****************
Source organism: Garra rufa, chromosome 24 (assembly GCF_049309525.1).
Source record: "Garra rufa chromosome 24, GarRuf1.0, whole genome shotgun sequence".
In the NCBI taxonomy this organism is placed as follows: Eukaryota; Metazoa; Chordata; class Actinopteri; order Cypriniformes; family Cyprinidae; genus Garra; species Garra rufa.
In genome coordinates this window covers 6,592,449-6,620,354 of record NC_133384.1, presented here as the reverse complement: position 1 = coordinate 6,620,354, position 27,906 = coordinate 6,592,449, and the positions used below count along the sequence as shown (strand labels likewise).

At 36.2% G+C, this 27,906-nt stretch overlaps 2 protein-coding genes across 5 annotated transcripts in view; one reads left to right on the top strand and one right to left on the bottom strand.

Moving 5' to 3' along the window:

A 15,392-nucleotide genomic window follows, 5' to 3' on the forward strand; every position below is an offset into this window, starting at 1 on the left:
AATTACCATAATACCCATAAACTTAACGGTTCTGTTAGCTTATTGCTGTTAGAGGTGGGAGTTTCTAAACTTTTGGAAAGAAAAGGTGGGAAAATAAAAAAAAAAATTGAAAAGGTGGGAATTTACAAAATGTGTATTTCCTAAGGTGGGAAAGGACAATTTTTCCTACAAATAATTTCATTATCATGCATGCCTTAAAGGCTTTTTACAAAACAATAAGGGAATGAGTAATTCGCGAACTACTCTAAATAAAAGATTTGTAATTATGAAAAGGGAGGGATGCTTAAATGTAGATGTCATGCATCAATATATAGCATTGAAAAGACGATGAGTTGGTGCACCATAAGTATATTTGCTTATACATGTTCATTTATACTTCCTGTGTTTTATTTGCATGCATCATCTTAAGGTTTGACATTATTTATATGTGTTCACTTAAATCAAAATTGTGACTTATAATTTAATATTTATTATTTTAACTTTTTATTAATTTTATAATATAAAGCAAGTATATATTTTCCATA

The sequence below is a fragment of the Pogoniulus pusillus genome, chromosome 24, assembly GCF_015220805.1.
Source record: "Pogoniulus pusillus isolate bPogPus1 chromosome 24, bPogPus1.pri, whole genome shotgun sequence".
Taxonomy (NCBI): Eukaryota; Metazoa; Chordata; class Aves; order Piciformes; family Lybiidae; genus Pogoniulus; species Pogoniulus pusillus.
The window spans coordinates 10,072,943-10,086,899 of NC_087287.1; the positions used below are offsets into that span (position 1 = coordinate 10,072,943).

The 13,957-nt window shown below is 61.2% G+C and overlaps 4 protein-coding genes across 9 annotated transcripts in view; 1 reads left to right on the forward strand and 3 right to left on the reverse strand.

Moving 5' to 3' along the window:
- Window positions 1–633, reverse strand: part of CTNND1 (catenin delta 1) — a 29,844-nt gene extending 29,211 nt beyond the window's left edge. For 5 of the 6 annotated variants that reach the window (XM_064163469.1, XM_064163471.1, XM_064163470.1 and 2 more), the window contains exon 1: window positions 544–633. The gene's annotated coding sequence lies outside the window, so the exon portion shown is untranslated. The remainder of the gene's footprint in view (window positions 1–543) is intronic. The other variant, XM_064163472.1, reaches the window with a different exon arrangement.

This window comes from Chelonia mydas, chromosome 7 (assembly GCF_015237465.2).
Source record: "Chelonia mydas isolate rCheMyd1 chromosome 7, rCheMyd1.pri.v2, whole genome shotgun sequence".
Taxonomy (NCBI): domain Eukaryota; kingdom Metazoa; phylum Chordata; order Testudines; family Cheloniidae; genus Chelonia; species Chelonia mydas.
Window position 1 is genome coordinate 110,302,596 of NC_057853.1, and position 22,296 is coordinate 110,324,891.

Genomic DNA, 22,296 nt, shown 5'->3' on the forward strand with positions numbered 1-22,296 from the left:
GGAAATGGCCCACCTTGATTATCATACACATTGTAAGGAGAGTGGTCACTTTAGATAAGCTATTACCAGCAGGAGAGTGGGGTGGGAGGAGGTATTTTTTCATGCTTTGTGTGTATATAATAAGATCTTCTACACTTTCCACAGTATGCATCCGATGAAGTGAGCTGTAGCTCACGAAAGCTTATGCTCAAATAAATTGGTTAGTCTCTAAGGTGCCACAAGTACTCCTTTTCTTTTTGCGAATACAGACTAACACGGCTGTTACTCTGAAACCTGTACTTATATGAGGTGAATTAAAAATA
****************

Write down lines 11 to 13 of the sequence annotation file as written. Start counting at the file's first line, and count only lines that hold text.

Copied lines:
Taxonomy (NCBI): Eukaryota; Metazoa; Chordata; class Aves; order Piciformes; family Lybiidae; genus Pogoniulus; species Pogoniulus pusillus.
The window spans coordinates 10,072,943-10,086,899 of NC_087287.1; the positions used below are offsets into that span (position 1 = coordinate 10,072,943).

The 13,957-nt window shown below is 61.2% G+C and overlaps 4 protein-coding genes across 9 annotated transcripts in view; 1 reads left to right on the forward strand and 3 right to left on the reverse strand.